Brittany smith

In the 30 conversations I had over the last 48 hours, the word loss came up several times because everyone lost something. A curious child lost precious time to socialize with other kids. A growing teenager lost a year of high school. A college-bound student lost their first year of freely launching into the world. A beaming couple lost the chance to celebrate their marriage on a crowded dance floor with everyone they love. An aspiring first-generation medical student lost a chance to don their white coat in front of their proud family. A rising entrepreneur lost their business. A young family lost their home. A grandparent lost a year to craving connection in isolation. While these events may have have been adjusted in a different way or put on hold for next year, it doesn’t account for the insurmountable loss of the people they wanted to share these experiences with.

Because above all, the families of 1,795,775 million people lost a loved one/ones. Everyone had big plans and they planned to spend it with loved ones lost. There is no way we can fully and wholly understand the pains of each individual but we can open our hearts, empathize and support one another and sometimes, that looks as simple as saying, “I am here.”

What do I hope for in 2021? A year with no regrets, a year with lots of joy and happiness. Not necessarily recreating 2019 but also not 2020. It’ll be its own version and all I can hope is to live through that with minimal to no regrets.

Kirby Alexis page

Lastly, many of these conversations came down to the central theme that is, there is no normal to return to. Normalcy is comforting and in March, it was all we wanted. As part of a generation that thrives off of instant gratification, it was difficult to understand and process that the pandemic wasn’t going to end tomorrow. Even as adaptable beings, it was overwhelming to see the country on fire and see that things kept happening and happening and happening. Eventually, we learned it would take time and patience and science and a great act of love to heal.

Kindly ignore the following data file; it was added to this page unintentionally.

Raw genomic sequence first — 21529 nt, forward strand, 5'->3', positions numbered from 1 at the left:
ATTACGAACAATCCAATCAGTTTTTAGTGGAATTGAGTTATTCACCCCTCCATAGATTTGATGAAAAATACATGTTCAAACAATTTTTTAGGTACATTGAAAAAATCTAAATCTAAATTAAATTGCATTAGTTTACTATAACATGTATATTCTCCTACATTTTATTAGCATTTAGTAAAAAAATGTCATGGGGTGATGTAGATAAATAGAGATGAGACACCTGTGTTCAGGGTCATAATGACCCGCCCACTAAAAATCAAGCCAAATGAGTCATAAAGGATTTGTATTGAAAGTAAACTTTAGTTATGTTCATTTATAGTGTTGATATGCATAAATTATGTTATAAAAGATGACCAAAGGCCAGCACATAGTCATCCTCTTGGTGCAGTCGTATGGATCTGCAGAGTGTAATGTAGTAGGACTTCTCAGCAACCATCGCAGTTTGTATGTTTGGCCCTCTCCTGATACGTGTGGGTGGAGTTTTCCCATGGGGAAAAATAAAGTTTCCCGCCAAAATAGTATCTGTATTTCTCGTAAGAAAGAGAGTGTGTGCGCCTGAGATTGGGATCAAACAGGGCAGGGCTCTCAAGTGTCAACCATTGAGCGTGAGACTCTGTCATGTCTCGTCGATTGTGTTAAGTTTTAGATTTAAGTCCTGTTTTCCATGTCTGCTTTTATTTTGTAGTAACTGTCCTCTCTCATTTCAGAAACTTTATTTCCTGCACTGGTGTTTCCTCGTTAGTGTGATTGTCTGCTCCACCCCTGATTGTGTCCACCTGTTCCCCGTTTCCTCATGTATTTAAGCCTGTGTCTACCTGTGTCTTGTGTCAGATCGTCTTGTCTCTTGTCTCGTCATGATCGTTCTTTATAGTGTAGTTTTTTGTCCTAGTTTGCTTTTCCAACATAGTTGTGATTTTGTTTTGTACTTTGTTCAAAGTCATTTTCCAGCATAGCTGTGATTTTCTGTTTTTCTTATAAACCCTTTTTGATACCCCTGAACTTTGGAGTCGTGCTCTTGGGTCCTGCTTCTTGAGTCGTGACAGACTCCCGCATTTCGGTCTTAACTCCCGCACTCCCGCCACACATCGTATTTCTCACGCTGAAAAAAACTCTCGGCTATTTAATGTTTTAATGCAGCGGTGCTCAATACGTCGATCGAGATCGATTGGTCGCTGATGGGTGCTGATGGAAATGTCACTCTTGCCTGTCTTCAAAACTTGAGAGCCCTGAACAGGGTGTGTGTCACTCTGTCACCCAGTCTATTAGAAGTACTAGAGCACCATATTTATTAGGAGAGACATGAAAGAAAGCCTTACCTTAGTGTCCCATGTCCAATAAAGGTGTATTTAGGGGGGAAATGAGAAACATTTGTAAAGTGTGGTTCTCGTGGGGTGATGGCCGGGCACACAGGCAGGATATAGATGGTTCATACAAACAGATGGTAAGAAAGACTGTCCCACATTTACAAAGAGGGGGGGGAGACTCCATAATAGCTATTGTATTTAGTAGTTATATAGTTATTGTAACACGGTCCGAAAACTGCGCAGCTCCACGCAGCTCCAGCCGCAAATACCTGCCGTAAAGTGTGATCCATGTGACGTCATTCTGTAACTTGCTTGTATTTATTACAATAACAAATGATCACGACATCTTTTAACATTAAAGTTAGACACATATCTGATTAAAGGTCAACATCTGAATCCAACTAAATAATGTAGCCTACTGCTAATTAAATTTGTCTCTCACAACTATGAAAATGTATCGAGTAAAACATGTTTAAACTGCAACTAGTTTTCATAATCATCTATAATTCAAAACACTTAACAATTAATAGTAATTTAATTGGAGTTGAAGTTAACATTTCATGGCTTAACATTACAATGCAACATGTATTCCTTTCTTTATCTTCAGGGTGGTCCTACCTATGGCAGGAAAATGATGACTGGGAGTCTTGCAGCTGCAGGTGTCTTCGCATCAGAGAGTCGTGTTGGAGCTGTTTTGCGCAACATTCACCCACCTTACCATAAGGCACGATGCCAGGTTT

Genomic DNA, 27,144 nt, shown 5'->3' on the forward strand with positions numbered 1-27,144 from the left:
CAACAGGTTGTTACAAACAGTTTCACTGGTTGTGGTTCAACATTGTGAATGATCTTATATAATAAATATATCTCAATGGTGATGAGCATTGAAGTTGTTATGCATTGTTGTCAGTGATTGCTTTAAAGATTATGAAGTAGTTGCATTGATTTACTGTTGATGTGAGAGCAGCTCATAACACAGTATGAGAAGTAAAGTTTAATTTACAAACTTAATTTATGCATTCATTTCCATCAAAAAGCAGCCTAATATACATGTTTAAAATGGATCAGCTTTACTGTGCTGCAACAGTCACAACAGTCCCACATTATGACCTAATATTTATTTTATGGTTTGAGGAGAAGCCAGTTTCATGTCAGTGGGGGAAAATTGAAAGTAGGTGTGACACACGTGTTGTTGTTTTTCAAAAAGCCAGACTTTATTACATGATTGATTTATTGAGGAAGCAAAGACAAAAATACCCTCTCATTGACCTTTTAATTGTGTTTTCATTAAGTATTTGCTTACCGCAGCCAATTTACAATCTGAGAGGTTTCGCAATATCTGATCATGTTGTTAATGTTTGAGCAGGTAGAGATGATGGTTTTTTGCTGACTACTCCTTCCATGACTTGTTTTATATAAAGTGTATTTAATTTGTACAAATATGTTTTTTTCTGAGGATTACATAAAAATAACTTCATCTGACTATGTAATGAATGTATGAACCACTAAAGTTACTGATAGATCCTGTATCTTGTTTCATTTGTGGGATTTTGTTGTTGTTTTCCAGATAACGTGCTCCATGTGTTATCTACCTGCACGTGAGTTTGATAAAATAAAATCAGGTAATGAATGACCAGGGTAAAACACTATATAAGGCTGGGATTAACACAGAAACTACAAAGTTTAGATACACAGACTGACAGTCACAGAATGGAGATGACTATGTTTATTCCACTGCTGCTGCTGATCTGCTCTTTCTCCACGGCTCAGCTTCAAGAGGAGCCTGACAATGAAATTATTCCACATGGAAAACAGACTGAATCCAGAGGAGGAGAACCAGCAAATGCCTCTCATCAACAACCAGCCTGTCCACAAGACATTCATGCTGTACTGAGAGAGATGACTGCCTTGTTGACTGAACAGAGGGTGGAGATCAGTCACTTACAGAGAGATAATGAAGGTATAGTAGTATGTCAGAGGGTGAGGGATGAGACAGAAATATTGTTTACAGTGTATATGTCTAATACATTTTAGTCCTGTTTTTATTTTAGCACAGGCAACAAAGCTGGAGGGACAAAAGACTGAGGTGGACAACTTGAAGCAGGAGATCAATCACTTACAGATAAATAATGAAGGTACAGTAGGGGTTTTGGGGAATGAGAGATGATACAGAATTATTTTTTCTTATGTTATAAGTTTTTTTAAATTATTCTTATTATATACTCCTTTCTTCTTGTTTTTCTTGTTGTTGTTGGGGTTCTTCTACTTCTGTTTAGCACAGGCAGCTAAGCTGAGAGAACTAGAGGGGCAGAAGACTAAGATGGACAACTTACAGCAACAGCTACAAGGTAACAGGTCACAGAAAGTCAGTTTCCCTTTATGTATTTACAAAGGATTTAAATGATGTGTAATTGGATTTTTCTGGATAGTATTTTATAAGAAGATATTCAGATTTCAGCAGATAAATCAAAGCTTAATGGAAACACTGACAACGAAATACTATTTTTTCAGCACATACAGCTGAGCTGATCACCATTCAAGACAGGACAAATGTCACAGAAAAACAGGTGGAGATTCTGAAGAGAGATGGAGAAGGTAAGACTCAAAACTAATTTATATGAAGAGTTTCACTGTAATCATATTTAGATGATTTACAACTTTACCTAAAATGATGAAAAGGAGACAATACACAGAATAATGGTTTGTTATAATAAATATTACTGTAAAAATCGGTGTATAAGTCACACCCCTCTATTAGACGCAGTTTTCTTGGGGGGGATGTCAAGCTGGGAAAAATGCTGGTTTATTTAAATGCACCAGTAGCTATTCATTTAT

Remembering the sense of adventure because

everything will be new again.


There have been a wide range of events that drastically changed the way we move through the world, from the Influenza Pandemic of 1918 to 9/11 to today’s pandemic. Recognizing that when these events happen, it is vitally important that we learn from them and shed the layers that didn’t work to make space for a new one.

We will reimagine how we spend our time and slowly

but surely, we will regain delight.

Reilly HAy

As we stand at the doorstep of a new year, I hope you are already proud of yourself right now. I hope you know that you are surviving a global pandemic with no road map and that is remarkable in and of itself. I hope you are able to unearth your child-like wonder as we safely revisit concerts, conferences and countries when the time is right. I hope in 2021 you gain something special for yourself whether that is a new hobby, a new love, a new job, a new routine, a new house or a new city – whatever it is, I hope it is something good.

A resurgence of hope and compassion


Lastly, I hope you take some time to reflect on the hopes you have for 2021. After all, hope is the best thing we have.

Stay safe and I’ll see you in the new year,



  1. Great summary of a unique, eventful-sad, lonely and joyful year. We will get through and there is light at the end of the tunnel ALWAYS.


  2. Thanks for sharing this Sita! Beautifully written. I love the sentiment that 2021 won’t be like 2020 – or 2019. It’ll be something entirely different, and that’s a good thing.


  3. Well said, Sita! You never fail to encourage & inspire with your words. 2021 will be a year of hope, change, and goodness for all of us.


  4. Rakesh
    Well written Sita!!
    Your blog does a wonderful job of summarizing the year that has been a loss and more importantly a real hope for the future!!
    “Keep hope Alive”- Obama rally cry!!